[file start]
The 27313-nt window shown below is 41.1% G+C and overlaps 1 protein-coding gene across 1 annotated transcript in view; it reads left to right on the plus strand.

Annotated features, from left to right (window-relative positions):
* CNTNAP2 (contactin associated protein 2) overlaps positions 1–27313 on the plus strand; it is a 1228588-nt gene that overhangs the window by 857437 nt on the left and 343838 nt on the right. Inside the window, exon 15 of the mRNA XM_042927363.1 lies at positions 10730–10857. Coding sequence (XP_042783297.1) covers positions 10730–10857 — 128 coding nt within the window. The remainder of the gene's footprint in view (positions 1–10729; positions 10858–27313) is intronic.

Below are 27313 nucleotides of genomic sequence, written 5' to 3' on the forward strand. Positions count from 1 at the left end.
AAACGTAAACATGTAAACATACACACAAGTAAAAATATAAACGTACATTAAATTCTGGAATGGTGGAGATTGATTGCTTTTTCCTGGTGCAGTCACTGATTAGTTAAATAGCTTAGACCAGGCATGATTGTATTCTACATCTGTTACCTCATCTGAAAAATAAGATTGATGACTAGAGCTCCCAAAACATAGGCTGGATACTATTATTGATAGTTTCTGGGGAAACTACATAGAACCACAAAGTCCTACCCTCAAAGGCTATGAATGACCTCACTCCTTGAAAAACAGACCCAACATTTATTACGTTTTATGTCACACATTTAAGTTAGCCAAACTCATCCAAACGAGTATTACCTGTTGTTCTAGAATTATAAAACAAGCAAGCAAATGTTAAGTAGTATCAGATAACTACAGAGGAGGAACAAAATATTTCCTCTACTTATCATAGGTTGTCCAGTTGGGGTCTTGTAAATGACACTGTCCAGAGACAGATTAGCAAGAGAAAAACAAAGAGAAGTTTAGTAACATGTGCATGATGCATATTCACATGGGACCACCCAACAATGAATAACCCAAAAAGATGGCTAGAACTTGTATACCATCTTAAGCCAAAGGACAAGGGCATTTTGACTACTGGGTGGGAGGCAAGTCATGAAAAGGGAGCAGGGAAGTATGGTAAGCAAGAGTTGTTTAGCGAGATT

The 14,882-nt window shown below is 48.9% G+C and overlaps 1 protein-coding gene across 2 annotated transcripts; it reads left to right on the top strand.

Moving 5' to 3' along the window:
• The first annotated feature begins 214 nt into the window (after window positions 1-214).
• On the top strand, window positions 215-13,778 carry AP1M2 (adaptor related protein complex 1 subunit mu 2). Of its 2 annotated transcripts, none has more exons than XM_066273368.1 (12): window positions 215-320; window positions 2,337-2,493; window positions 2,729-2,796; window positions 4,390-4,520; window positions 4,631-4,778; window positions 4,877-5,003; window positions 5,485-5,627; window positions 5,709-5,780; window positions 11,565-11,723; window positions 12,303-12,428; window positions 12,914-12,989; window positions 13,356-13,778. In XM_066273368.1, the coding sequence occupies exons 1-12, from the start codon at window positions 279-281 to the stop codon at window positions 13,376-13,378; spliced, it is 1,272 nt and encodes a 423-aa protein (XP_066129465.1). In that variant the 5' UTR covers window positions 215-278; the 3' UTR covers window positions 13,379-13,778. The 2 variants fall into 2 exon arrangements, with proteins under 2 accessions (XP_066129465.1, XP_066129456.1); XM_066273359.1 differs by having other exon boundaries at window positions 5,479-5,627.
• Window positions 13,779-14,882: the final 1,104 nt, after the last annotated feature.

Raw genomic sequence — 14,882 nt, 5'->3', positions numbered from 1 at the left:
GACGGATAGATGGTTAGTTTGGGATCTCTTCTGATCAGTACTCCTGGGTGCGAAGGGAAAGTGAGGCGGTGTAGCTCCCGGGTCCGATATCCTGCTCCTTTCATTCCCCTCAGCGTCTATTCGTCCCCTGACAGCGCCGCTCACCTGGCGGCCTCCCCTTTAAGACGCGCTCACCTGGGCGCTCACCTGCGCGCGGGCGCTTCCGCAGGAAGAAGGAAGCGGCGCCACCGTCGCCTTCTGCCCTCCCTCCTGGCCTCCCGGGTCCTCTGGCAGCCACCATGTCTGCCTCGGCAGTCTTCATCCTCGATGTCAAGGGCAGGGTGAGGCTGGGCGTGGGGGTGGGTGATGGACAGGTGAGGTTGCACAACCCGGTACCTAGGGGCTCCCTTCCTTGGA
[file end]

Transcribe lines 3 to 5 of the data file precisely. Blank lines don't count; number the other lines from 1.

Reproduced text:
* CNTNAP2 (contactin associated protein 2) overlaps positions 1–27313 on the plus strand; it is a 1228588-nt gene that overhangs the window by 857437 nt on the left and 343838 nt on the right. Inside the window, exon 15 of the mRNA XM_042927363.1 lies at positions 10730–10857. Coding sequence (XP_042783297.1) covers positions 10730–10857 — 128 coding nt within the window. The remainder of the gene's footprint in view (positions 1–10729; positions 10858–27313) is intronic.

Below are 27313 nucleotides of genomic sequence, written 5' to 3' on the forward strand. Positions count from 1 at the left end.
AAACGTAAACATGTAAACATACACACAAGTAAAAATATAAACGTACATTAAATTCTGGAATGGTGGAGATTGATTGCTTTTTCCTGGTGCAGTCACTGATTAGTTAAATAGCTTAGACCAGGCATGATTGTATTCTACATCTGTTACCTCATCTGAAAAATAAGATTGATGACTAGAGCTCCCAAAACATAGGCTGGATACTATTATTGATAGTTTCTGGGGAAACTACATAGAACCACAAAGTCCTACCCTCAAAGGCTATGAATGACCTCACTCCTTGAAAAACAGACCCAACATTTATTACGTTTTATGTCACACATTTAAGTTAGCCAAACTCATCCAAACGAGTATTACCTGTTGTTCTAGAATTATAAAACAAGCAAGCAAATGTTAAGTAGTATCAGATAACTACAGAGGAGGAACAAAATATTTCCTCTACTTATCATAGGTTGTCCAGTTGGGGTCTTGTAAATGACACTGTCCAGAGACAGATTAGCAAGAGAAAAACAAAGAGAAGTTTAGTAACATGTGCATGATGCATATTCACATGGGACCACCCAACAATGAATAACCCAAAAAGATGGCTAGAACTTGTATACCATCTTAAGCCAAAGGACAAGGGCATTTTGACTACTGGGTGGGAGGCAAGTCATGAAAAGGGAGCAGGGAAGTATGGTAAGCAAGAGTTGTTTAGCGAGATT